In Darkest Alaska explores the popular images conjured by these travelers' tales, as well as their influence on the broader society. Drawing on lively firsthand accounts, archival photographs, maps, and other ephemera of the day, historian Robert Campbell chronicles how Gilded Age sightseers were inspired by Alaska's bounty of evolutionary treasures, tribal artifacts, geological riches, and novel thrills to produce a wealth of highly imaginative reportage about the territory. By portraying the territory as a "Last West" ripe for American conquest, tourists helped pave the way for settlement and exploitation.
This major new reference work pulls together many years of research in order to present a bio-bibliographic dictionary of Russian and Soviet economists, many of whom have previously had no coherent record compiled of their careers, achievements and wider significance. Through exploring this rich tradition of economic thought, we can go some way in understanding the role of economists in the functioning of the Soviet system, as well as bringing previously forgotten work to light, raising new questions, and providing a memorial to those who suffered as a result of the system. This hugely detailed and important new volume takes into account all the nuances of the story of Russian and Soviet economic thought, such as regional issues, the reform and transition to a market economy, and the economic output of non-economists.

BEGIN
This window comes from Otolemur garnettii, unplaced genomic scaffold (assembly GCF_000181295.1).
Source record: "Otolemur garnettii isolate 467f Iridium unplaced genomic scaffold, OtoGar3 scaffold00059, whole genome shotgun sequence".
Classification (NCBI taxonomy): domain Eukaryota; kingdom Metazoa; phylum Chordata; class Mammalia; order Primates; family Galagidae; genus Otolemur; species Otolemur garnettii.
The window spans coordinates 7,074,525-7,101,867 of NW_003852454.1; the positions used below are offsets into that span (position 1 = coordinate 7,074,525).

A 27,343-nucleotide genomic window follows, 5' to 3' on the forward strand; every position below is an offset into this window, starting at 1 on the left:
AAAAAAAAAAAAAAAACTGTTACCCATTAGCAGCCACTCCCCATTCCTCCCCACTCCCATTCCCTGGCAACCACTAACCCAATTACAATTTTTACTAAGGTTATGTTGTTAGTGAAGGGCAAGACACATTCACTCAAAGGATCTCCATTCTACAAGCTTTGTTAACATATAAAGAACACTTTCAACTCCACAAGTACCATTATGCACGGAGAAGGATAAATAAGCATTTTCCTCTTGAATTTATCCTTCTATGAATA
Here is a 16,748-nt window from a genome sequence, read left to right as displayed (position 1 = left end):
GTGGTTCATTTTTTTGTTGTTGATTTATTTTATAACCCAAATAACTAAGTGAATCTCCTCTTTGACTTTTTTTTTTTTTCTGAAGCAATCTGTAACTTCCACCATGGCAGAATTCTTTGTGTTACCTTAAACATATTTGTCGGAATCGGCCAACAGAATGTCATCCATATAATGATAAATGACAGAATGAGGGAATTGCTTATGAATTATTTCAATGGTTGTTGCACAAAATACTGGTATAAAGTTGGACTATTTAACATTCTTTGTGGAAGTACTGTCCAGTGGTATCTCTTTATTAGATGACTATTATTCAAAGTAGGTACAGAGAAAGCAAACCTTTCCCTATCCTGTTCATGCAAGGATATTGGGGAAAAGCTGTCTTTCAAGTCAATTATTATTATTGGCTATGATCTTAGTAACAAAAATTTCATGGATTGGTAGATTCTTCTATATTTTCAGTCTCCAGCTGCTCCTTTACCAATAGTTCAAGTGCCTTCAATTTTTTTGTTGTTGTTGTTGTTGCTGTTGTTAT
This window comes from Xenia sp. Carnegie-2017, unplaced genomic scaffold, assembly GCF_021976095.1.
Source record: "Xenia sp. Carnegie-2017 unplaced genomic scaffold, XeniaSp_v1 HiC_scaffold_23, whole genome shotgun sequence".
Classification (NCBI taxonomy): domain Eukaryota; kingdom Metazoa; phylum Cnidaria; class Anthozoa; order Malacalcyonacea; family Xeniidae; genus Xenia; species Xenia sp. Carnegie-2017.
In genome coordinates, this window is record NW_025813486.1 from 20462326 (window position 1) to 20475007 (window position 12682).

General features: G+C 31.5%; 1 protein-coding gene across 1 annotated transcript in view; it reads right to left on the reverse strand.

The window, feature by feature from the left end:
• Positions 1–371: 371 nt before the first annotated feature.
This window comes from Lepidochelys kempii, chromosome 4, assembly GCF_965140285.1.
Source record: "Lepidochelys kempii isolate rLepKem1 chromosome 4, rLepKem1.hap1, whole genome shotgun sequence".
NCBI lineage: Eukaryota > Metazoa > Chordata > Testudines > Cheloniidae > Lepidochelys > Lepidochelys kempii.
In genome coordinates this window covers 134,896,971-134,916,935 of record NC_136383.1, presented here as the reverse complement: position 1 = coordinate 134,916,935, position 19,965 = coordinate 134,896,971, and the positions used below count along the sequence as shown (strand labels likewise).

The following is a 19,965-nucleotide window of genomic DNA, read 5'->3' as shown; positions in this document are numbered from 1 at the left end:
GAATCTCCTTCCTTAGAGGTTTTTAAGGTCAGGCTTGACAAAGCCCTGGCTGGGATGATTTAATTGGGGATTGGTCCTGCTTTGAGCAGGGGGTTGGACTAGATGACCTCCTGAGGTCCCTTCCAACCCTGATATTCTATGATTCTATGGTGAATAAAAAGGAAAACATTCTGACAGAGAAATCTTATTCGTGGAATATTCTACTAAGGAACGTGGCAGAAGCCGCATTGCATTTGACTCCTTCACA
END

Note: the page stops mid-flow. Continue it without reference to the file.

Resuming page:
Featuring nearly 500 entries, and including a detailed contextual introduction, this landmark volume will be a vitally important reference work for all those with an interest in the history of economic thought, the history of economics and Russian and Soviet history more generally.